“I was nervous at first, but everyone seemed so comfortable with each other and they were so supportive of this straight woman that just wandered in,” Livingstone says. “I am my best self when I am running around outside and the ensemble personality that is the DCGFFL is a great fit for me. I was aware that I was a guest in someone else’s home.”

Livingstone would go on to become the first straight person and the first woman to serve on the DCGFFL board. She also received the Legends Award, which recognizes a player’s athletic skills and dedication to the league.

“I like to think that I have become quite a good rusher these days,” says Livingstone. “I value the DCGFFL because there are no gender rules. This league is about equality. There are no mandated playing times for either gender and that helps to showcase women’s talents in an equal way.”

She admits that flag football isn’t for everyone and points to her broken nose, stitches and broken fingers as reference points. Undeterred, she joined the DCGFFL’s women’s travel team, the DC Senators, in 2015. This October will be her fifth Gay Bowl appearance on the team.

In the summer of 2016, one of Livingstone’s fellow DCGFFL board members invited his friend who was visiting from Boston to a social at Nellie’s. His name was Jorge and he had a girlfriend. An introduction was made.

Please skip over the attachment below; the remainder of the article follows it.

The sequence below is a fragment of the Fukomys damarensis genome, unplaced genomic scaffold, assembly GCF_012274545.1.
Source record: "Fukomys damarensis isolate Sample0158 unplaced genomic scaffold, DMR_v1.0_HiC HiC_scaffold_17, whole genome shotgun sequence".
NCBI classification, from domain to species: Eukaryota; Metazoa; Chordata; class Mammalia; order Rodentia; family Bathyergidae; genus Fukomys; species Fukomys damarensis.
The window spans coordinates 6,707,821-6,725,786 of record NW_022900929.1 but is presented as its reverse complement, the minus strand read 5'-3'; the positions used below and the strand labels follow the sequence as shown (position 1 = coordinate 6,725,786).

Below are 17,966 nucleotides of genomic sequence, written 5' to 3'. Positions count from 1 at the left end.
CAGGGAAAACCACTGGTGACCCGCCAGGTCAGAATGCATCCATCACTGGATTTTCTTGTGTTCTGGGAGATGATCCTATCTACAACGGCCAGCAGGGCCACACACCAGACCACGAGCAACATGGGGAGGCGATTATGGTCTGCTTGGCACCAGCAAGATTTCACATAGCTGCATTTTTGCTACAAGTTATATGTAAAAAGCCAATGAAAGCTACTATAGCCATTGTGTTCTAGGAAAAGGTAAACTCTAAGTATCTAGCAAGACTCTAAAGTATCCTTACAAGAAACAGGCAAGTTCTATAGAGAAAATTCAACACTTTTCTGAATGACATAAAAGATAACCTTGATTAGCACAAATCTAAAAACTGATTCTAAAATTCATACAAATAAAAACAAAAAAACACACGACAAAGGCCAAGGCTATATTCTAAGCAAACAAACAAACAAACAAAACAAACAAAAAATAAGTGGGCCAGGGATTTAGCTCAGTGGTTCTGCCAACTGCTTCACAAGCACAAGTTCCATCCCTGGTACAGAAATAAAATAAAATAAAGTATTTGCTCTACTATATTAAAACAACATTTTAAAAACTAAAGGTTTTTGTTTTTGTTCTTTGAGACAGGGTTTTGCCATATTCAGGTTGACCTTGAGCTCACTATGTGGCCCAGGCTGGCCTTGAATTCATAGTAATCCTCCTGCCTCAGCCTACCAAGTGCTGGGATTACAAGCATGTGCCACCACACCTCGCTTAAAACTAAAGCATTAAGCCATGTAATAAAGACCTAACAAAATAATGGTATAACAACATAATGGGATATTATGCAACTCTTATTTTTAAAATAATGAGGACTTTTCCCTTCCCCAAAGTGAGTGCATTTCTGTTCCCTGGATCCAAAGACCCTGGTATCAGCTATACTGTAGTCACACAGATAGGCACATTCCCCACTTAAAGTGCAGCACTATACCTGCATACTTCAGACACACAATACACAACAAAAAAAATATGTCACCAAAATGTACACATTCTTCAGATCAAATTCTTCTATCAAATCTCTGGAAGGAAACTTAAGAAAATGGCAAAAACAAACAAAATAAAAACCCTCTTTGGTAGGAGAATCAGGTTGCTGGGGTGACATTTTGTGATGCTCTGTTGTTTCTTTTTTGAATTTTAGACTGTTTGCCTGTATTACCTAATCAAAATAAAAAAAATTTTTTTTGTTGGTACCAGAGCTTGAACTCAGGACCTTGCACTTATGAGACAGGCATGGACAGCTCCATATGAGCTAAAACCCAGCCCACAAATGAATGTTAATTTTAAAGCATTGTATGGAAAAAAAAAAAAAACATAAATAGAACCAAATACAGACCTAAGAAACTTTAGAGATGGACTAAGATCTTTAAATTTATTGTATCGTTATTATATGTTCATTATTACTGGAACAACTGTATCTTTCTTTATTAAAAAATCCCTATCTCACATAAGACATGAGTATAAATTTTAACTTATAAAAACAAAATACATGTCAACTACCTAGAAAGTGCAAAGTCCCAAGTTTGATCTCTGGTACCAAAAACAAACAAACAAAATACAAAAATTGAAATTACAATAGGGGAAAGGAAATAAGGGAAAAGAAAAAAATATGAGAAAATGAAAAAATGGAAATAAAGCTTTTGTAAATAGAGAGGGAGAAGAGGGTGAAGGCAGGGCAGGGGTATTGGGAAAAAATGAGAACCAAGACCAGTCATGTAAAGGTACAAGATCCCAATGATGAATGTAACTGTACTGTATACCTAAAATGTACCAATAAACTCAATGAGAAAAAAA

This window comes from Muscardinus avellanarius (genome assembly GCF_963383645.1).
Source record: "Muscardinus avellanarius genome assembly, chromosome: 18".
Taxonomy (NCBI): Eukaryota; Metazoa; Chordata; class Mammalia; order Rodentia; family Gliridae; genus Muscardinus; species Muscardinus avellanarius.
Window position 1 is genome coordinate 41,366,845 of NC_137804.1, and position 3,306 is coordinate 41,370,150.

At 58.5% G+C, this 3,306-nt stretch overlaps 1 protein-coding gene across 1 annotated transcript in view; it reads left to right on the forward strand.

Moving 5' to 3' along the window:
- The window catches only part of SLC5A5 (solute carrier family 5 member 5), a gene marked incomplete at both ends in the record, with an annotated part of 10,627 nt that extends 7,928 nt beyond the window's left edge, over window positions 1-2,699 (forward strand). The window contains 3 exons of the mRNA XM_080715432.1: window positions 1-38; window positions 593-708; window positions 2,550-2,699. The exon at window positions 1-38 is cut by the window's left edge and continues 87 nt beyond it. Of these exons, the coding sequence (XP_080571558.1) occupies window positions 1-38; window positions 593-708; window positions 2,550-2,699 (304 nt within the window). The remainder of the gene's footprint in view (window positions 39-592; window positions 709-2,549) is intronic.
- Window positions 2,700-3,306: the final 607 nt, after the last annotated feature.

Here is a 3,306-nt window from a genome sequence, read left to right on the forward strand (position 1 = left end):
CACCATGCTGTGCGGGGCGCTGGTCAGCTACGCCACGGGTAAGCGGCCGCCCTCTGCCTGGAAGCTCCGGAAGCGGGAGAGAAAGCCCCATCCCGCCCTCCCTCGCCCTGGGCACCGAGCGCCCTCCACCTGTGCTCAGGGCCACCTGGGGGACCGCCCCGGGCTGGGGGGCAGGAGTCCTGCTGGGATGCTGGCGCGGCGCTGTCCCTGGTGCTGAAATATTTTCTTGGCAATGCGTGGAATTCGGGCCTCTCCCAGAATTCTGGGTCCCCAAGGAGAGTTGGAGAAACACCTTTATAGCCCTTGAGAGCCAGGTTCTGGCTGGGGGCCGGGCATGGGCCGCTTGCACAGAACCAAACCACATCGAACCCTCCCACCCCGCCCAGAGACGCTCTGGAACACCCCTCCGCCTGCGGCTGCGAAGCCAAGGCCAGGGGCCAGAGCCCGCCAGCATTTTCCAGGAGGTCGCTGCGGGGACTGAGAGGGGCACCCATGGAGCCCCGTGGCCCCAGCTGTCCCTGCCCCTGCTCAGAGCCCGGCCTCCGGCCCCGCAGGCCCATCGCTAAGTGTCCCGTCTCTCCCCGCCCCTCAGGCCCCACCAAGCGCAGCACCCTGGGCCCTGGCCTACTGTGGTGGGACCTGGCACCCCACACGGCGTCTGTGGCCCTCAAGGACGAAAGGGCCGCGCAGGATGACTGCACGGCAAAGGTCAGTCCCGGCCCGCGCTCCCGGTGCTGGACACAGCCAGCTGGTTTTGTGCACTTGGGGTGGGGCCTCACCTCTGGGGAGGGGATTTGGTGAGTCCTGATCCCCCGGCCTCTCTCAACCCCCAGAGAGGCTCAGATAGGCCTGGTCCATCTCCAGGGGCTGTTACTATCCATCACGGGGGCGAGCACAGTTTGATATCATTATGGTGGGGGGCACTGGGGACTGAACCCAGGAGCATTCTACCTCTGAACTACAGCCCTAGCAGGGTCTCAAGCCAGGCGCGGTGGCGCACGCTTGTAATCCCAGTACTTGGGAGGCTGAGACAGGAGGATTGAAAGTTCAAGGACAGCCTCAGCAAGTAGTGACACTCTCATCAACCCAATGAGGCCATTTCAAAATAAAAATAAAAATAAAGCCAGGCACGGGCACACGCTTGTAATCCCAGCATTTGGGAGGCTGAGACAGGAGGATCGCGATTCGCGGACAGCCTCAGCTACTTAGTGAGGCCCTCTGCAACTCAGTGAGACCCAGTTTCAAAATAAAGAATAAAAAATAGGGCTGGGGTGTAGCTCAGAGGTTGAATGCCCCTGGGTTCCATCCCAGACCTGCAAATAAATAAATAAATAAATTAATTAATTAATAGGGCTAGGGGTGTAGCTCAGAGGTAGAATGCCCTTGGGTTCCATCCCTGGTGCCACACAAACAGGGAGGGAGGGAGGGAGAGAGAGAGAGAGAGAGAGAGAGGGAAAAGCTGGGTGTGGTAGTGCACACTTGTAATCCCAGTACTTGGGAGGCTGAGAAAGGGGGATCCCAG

Jorge Membreño was born in D.C. and raised in Manassas. His family came to the United States from El Salvador when his mother was three months pregnant with him. Spanish was their first language at home.

Growing up he played soccer through high school and competed in soccer travel leagues. He continued with intramural soccer while attending Christopher Newport University.

While earning his undergraduate degree in psychology, he picked up music as a minor. He was singing in their chamber choir and auditioned for the select ensemble, which led to performances in Austria and Italy. He furthered his skills by becoming classically trained in opera and joining the opera chorus.